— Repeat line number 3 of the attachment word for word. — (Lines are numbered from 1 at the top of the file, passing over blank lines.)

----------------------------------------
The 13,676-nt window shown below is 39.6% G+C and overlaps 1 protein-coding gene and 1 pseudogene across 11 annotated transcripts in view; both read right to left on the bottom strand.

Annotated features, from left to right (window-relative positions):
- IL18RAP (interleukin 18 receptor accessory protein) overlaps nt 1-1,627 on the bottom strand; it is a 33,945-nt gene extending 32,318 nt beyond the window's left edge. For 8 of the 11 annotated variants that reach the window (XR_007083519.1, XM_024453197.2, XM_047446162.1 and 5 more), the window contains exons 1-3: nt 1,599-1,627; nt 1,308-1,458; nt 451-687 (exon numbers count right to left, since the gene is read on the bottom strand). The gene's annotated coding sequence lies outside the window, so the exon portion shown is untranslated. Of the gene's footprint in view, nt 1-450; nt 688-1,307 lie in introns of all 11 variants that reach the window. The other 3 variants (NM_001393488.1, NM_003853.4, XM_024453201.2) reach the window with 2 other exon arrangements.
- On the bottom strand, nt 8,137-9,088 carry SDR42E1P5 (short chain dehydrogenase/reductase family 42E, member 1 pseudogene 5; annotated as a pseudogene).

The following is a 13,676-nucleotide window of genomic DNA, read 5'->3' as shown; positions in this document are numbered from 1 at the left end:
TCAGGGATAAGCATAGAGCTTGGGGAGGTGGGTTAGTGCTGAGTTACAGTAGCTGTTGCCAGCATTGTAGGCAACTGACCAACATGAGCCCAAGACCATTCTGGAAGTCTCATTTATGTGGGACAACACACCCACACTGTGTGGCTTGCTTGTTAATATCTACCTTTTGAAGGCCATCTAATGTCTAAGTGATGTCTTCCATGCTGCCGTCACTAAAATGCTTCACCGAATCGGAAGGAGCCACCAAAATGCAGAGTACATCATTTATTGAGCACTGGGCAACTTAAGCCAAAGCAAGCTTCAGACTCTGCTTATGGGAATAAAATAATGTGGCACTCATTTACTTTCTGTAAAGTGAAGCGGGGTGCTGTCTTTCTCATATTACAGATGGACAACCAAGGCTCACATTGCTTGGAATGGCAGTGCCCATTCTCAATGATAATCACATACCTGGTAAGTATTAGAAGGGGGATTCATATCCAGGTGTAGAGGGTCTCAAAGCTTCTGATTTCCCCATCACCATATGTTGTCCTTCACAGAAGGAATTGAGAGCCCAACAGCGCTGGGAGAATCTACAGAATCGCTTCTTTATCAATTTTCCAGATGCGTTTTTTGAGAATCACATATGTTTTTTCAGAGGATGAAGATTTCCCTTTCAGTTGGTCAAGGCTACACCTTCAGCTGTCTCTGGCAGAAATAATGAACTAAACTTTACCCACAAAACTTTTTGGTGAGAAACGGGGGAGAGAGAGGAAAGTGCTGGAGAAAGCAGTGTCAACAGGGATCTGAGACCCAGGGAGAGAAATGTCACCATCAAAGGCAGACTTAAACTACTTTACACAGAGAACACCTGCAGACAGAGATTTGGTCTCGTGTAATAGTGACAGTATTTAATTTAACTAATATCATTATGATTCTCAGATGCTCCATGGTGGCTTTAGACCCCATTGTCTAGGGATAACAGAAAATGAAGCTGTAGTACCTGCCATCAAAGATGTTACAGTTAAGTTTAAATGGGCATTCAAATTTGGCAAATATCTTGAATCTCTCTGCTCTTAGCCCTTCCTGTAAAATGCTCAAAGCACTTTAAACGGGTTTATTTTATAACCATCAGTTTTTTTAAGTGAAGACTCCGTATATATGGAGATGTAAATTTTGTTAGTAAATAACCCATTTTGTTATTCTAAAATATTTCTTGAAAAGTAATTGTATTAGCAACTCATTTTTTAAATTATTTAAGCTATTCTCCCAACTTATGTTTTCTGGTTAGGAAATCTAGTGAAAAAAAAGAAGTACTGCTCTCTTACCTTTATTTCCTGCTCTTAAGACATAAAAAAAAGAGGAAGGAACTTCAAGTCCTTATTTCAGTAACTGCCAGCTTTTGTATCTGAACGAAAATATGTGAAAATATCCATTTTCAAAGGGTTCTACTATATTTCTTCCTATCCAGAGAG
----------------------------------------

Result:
- IL18RAP (interleukin 18 receptor accessory protein) overlaps nt 1-1,627 on the bottom strand; it is a 33,945-nt gene extending 32,318 nt beyond the window's left edge. For 8 of the 11 annotated variants that reach the window (XR_007083519.1, XM_024453197.2, XM_047446162.1 and 5 more), the window contains exons 1-3: nt 1,599-1,627; nt 1,308-1,458; nt 451-687 (exon numbers count right to left, since the gene is read on the bottom strand). The gene's annotated coding sequence lies outside the window, so the exon portion shown is untranslated. Of the gene's footprint in view, nt 1-450; nt 688-1,307 lie in introns of all 11 variants that reach the window. The other 3 variants (NM_001393488.1, NM_003853.4, XM_024453201.2) reach the window with 2 other exon arrangements.